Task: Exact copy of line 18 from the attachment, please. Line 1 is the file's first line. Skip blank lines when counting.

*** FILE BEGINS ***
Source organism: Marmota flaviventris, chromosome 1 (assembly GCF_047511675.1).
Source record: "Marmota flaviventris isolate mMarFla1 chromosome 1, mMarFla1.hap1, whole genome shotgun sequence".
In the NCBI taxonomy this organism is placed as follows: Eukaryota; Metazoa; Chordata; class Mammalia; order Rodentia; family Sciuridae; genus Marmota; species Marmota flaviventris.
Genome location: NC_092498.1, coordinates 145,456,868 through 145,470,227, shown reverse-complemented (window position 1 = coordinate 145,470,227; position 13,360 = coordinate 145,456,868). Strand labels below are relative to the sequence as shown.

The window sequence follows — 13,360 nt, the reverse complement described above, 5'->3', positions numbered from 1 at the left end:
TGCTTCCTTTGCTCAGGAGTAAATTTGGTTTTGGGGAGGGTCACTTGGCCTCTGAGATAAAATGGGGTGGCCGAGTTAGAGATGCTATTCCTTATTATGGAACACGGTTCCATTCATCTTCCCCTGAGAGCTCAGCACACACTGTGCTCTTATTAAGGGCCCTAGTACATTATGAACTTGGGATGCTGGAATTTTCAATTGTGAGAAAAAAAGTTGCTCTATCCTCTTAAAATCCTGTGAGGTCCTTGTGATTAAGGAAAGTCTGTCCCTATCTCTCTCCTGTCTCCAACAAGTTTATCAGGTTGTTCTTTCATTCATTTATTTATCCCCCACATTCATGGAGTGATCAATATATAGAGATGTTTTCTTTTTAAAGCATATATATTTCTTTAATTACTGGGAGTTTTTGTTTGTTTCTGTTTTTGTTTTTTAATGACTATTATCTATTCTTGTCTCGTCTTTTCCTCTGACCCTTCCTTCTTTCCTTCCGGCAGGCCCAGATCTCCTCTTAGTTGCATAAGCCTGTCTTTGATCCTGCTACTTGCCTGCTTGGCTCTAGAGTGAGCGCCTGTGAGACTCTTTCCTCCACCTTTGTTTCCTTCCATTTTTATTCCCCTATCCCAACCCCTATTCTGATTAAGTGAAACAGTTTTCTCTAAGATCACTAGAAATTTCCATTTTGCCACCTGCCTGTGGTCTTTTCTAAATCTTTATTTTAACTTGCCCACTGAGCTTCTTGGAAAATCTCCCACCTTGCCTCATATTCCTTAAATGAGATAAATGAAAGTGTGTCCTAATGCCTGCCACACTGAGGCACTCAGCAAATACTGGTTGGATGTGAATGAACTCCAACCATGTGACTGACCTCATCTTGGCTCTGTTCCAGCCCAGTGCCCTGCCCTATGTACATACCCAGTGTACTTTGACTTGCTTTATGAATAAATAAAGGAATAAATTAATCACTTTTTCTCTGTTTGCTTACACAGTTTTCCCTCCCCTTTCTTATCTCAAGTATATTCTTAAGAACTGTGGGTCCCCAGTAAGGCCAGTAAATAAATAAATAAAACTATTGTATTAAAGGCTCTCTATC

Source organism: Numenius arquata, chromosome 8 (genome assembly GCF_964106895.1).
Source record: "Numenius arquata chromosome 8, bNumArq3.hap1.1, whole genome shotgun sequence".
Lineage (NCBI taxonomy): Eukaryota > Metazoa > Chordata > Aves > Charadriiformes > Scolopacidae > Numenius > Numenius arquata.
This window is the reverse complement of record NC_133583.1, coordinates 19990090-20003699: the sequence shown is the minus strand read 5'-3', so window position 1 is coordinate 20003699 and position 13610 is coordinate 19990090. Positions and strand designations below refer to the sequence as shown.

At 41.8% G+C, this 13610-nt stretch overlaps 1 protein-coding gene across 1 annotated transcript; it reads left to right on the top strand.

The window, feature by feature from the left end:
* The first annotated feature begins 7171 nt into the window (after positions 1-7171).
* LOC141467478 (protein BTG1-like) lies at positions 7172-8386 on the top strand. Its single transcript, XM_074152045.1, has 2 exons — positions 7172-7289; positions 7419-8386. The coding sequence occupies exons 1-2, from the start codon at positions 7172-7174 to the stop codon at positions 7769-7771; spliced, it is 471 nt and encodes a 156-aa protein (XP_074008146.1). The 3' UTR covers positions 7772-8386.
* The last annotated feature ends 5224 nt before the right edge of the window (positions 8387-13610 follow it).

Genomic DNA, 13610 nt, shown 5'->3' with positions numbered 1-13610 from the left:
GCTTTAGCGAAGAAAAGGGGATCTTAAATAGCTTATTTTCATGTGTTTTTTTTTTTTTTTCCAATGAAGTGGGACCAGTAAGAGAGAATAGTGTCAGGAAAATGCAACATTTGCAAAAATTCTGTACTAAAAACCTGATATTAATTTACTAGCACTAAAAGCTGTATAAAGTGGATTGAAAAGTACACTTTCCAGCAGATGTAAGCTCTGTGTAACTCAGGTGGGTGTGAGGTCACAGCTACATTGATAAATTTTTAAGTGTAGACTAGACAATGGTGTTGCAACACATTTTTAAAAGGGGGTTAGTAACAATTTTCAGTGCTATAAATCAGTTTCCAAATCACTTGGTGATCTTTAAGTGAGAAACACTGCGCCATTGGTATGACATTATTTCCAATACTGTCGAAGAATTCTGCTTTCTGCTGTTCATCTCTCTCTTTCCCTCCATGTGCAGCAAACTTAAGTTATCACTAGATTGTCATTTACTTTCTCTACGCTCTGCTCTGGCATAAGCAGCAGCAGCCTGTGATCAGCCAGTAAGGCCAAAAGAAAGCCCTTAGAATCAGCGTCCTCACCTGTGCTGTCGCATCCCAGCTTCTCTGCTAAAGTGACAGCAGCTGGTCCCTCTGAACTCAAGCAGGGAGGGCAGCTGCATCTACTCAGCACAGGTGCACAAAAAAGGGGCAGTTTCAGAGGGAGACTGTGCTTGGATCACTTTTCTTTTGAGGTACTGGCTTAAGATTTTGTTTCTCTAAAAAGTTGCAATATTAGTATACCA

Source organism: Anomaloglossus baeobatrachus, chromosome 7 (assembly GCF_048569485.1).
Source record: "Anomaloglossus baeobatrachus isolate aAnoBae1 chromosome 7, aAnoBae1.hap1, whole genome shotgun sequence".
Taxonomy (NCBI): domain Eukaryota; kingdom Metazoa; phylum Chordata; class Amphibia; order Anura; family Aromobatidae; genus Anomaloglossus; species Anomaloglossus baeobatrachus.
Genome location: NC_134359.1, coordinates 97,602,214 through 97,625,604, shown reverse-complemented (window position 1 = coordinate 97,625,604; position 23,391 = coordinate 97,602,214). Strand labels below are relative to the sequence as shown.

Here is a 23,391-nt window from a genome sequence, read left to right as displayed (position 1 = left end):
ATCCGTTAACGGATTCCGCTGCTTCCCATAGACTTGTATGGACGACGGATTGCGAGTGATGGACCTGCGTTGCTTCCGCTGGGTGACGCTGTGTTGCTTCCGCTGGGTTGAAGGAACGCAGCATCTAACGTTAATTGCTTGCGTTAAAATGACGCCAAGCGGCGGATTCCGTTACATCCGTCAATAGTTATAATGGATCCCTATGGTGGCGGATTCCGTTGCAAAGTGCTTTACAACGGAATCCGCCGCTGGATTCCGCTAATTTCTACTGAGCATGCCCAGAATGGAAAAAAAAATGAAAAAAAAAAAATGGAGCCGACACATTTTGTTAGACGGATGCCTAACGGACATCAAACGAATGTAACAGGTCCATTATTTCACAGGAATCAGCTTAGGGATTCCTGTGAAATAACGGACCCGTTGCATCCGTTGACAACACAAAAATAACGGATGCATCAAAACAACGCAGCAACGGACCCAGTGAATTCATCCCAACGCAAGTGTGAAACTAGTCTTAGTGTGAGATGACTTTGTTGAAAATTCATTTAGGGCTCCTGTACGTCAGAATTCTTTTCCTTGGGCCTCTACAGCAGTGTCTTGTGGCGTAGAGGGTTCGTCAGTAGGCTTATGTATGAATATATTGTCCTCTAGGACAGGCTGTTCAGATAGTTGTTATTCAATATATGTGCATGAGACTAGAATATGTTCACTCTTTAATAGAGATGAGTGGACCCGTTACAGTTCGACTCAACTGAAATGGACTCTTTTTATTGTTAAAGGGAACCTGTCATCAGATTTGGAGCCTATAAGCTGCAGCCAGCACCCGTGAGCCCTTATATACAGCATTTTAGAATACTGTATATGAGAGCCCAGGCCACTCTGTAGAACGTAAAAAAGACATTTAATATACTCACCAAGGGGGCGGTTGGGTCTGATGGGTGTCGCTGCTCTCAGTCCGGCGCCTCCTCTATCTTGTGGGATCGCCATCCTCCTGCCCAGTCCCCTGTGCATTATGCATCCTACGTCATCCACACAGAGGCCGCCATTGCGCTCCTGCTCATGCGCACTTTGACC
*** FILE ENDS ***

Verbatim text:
Source organism: Anomaloglossus baeobatrachus, chromosome 7 (assembly GCF_048569485.1).